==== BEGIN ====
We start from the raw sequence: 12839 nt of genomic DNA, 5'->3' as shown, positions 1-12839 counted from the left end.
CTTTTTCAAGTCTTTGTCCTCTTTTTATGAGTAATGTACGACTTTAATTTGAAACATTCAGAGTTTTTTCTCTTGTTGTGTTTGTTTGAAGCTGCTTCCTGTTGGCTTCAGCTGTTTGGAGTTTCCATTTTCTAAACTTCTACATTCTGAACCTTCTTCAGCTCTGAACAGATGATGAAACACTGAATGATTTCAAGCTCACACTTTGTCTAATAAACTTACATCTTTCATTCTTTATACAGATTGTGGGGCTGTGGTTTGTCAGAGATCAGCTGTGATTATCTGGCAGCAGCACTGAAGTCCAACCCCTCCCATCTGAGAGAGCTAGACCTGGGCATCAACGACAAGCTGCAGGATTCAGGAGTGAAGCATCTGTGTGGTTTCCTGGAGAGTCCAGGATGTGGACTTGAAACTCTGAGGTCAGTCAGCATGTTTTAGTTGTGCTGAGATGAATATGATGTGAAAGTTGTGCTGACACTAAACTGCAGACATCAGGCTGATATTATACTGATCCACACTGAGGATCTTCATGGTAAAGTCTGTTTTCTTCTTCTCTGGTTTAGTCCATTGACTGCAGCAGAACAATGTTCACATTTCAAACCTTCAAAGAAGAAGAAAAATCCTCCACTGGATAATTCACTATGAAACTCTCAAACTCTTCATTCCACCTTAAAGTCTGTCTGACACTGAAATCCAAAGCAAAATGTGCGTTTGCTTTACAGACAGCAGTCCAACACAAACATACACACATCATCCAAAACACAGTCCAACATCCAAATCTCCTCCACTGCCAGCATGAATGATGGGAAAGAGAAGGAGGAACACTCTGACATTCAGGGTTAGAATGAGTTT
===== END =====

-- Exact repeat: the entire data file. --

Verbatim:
We start from the raw sequence: 12839 nt of genomic DNA, 5'->3' as shown, positions 1-12839 counted from the left end.
CTTTTTCAAGTCTTTGTCCTCTTTTTATGAGTAATGTACGACTTTAATTTGAAACATTCAGAGTTTTTTCTCTTGTTGTGTTTGTTTGAAGCTGCTTCCTGTTGGCTTCAGCTGTTTGGAGTTTCCATTTTCTAAACTTCTACATTCTGAACCTTCTTCAGCTCTGAACAGATGATGAAACACTGAATGATTTCAAGCTCACACTTTGTCTAATAAACTTACATCTTTCATTCTTTATACAGATTGTGGGGCTGTGGTTTGTCAGAGATCAGCTGTGATTATCTGGCAGCAGCACTGAAGTCCAACCCCTCCCATCTGAGAGAGCTAGACCTGGGCATCAACGACAAGCTGCAGGATTCAGGAGTGAAGCATCTGTGTGGTTTCCTGGAGAGTCCAGGATGTGGACTTGAAACTCTGAGGTCAGTCAGCATGTTTTAGTTGTGCTGAGATGAATATGATGTGAAAGTTGTGCTGACACTAAACTGCAGACATCAGGCTGATATTATACTGATCCACACTGAGGATCTTCATGGTAAAGTCTGTTTTCTTCTTCTCTGGTTTAGTCCATTGACTGCAGCAGAACAATGTTCACATTTCAAACCTTCAAAGAAGAAGAAAAATCCTCCACTGGATAATTCACTATGAAACTCTCAAACTCTTCATTCCACCTTAAAGTCTGTCTGACACTGAAATCCAAAGCAAAATGTGCGTTTGCTTTACAGACAGCAGTCCAACACAAACATACACACATCATCCAAAACACAGTCCAACATCCAAATCTCCTCCACTGCCAGCATGAATGATGGGAAAGAGAAGGAGGAACACTCTGACATTCAGGGTTAGAATGAGTTT